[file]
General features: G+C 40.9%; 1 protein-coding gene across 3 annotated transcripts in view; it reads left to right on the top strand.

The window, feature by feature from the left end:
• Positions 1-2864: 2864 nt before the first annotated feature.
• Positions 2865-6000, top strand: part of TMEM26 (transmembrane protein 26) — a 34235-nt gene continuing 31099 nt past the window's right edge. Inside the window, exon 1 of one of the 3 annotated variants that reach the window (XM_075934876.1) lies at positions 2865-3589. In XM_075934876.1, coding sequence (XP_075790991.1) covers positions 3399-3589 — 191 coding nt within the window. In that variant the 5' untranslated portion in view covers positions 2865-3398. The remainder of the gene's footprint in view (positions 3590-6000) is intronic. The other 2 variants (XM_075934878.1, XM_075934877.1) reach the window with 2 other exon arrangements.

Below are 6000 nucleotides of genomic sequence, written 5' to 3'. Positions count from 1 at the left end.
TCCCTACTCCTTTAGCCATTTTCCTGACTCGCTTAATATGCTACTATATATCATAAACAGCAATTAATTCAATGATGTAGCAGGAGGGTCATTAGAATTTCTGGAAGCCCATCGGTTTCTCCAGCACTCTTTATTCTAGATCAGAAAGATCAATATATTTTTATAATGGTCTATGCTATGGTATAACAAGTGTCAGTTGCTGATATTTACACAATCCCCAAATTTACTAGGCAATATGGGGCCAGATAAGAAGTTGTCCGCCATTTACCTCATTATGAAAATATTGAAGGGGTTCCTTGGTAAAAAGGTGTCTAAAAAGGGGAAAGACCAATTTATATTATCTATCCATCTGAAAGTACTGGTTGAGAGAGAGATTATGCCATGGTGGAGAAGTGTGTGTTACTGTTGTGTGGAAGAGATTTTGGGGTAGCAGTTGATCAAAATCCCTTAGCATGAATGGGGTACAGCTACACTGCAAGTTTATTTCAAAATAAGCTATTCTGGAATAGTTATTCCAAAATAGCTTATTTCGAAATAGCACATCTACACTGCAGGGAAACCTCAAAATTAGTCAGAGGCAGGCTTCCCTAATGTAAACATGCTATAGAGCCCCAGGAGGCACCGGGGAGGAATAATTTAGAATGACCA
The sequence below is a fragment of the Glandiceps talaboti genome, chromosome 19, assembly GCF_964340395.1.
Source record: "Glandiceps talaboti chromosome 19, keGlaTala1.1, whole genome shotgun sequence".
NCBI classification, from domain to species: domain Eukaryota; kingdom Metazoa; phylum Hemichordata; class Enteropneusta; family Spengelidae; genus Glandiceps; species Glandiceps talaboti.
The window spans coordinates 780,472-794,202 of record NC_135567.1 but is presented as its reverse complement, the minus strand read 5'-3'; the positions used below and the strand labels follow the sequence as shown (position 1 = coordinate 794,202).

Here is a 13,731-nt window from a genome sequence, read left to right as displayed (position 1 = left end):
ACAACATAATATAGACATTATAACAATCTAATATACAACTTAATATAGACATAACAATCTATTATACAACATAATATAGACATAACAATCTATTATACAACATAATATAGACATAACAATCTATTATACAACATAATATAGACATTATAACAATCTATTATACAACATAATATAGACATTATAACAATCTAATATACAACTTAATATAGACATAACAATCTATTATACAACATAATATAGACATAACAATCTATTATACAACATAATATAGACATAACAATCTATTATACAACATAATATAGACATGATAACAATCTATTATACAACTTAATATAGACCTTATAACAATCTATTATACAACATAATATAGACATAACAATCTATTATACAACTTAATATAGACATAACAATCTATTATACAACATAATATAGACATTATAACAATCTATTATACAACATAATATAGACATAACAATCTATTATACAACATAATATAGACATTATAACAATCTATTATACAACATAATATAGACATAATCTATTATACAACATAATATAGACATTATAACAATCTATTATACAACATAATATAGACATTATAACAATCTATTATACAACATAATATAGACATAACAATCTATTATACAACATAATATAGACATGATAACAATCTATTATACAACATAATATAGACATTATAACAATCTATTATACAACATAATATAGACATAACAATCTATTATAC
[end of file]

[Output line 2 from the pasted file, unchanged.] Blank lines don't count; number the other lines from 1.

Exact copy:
The window, feature by feature from the left end: